9 Things Spock Taught Me
Star Trek is one of those gems that illuminates not one, but many generational waves of humanity. Its message, characters, and imagination have engraved themselves into the very souls of its fans.
Gene Roddenberry, the creator of the Star Trek, had in mind to make a new form of television show. Something that looked forward toward our species’ potential, but also examined the timeless dilemmas of humanity. His goal was morality. This birthed a story that is not necessarily the action/thriller our science-fiction genre is today, but instead, edgy in its examination of the heart.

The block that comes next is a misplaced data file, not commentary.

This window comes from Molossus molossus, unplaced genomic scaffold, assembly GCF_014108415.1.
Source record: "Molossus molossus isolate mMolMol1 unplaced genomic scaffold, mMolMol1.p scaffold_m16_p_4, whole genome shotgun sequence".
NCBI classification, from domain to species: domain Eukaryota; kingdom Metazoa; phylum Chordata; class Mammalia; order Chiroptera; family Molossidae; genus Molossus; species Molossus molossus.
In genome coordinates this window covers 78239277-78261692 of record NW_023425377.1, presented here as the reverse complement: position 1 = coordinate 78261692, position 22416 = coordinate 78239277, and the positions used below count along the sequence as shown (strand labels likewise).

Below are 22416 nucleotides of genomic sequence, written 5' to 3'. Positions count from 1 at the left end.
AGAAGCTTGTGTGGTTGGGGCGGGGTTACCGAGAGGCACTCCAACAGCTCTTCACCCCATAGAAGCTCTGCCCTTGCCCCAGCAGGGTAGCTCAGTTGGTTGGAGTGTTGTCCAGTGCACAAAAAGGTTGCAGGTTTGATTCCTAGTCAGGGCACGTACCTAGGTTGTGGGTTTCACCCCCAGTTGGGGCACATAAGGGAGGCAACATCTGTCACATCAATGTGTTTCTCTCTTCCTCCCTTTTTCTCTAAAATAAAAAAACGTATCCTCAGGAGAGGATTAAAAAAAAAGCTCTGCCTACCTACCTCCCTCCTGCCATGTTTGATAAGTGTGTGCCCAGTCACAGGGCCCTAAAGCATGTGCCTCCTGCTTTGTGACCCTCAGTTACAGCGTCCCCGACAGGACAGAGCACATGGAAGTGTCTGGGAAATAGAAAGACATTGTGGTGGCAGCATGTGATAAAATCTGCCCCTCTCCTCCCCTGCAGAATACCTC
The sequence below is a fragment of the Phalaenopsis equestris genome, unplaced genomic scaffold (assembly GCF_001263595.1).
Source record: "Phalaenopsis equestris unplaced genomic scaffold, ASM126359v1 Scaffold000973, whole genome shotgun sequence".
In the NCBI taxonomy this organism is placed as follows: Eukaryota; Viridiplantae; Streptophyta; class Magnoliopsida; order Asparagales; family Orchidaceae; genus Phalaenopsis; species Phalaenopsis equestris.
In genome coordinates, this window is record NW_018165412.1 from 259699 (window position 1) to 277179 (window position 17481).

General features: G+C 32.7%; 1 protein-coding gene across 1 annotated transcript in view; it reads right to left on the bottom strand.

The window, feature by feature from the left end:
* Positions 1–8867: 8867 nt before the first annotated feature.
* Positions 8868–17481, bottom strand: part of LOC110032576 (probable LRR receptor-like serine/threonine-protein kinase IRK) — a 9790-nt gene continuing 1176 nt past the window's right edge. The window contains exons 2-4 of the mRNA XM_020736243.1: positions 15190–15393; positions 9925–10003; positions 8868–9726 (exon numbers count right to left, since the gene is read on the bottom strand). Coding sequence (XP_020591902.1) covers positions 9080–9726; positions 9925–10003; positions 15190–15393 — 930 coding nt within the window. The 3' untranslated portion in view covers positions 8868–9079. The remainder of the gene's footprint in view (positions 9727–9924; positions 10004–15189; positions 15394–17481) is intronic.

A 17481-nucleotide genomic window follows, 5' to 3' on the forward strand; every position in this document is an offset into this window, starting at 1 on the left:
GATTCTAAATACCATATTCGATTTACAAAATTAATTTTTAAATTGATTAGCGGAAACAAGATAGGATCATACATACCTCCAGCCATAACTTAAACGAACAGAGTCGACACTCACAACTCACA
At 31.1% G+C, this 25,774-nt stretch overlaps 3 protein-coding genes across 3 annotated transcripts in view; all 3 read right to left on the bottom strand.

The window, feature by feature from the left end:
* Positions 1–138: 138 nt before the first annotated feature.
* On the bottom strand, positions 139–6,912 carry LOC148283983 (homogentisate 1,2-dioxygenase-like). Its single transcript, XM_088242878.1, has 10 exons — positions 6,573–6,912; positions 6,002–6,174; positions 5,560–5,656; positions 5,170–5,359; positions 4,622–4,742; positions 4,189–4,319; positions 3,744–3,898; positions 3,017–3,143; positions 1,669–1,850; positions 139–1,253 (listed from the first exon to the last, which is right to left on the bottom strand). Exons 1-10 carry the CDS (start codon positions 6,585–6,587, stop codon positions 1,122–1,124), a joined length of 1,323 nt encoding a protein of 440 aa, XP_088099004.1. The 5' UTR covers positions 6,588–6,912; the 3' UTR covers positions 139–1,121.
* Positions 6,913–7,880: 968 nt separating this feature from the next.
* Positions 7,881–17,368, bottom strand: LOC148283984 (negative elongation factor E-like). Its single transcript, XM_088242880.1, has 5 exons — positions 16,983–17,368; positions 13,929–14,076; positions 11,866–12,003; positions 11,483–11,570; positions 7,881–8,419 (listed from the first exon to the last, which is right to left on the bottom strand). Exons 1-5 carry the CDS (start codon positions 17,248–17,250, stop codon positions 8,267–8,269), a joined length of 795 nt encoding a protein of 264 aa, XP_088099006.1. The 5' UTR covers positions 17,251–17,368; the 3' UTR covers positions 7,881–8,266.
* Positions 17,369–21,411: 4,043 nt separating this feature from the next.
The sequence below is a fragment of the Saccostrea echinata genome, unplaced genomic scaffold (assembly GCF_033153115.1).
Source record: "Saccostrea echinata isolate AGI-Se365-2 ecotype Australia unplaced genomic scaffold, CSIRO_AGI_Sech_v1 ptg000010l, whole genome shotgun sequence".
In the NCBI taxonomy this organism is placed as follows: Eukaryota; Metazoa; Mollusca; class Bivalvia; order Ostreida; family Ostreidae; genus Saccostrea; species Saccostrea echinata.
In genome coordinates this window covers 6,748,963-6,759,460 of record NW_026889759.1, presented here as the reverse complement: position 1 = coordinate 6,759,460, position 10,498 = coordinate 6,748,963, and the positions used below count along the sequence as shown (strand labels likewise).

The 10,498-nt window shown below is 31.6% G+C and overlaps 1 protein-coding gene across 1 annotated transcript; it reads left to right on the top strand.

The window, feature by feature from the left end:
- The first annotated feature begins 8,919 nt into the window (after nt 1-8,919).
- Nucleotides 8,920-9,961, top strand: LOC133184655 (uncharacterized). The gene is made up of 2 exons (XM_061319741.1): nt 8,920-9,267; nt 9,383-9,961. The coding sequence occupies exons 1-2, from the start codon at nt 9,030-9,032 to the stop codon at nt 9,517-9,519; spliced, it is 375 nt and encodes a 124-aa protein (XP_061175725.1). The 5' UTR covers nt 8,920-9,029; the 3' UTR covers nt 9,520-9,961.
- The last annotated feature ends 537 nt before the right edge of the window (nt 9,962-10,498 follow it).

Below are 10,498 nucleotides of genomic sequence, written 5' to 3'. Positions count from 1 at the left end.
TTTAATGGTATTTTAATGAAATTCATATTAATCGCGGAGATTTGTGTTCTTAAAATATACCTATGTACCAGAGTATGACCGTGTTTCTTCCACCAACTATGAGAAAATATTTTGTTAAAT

“The human race is a remarkable creature, one with great potential, and I hope that ‘Star Trek’ has helped to show us what we can be if we believe in ourselves and our abilities.” — Gene Roddenberry
Why are we here?
What does it mean to be human?
How do we coexist?
Roddenberry’s main method for doing this is his iconic characters. Viewers become members of the crew, understanding thoroughly in three seasons the nature of the cast and who they are as people.
One such individual, perhaps the most abnormal amongst the main entourage, is Mr. Spock. He is the only non-human, and thus, Roddenberry uses him to drive home the most difficult to swallow truths of humanity.
I met Mr. Spock (and Star Trek) about three years ago. I’m sure my father, who grew up with the Original Series, finds it a travesty on his parental resume that I should find my interest so late. I would argue that the show would not have resonated as it needed to if I’d always had it in the background.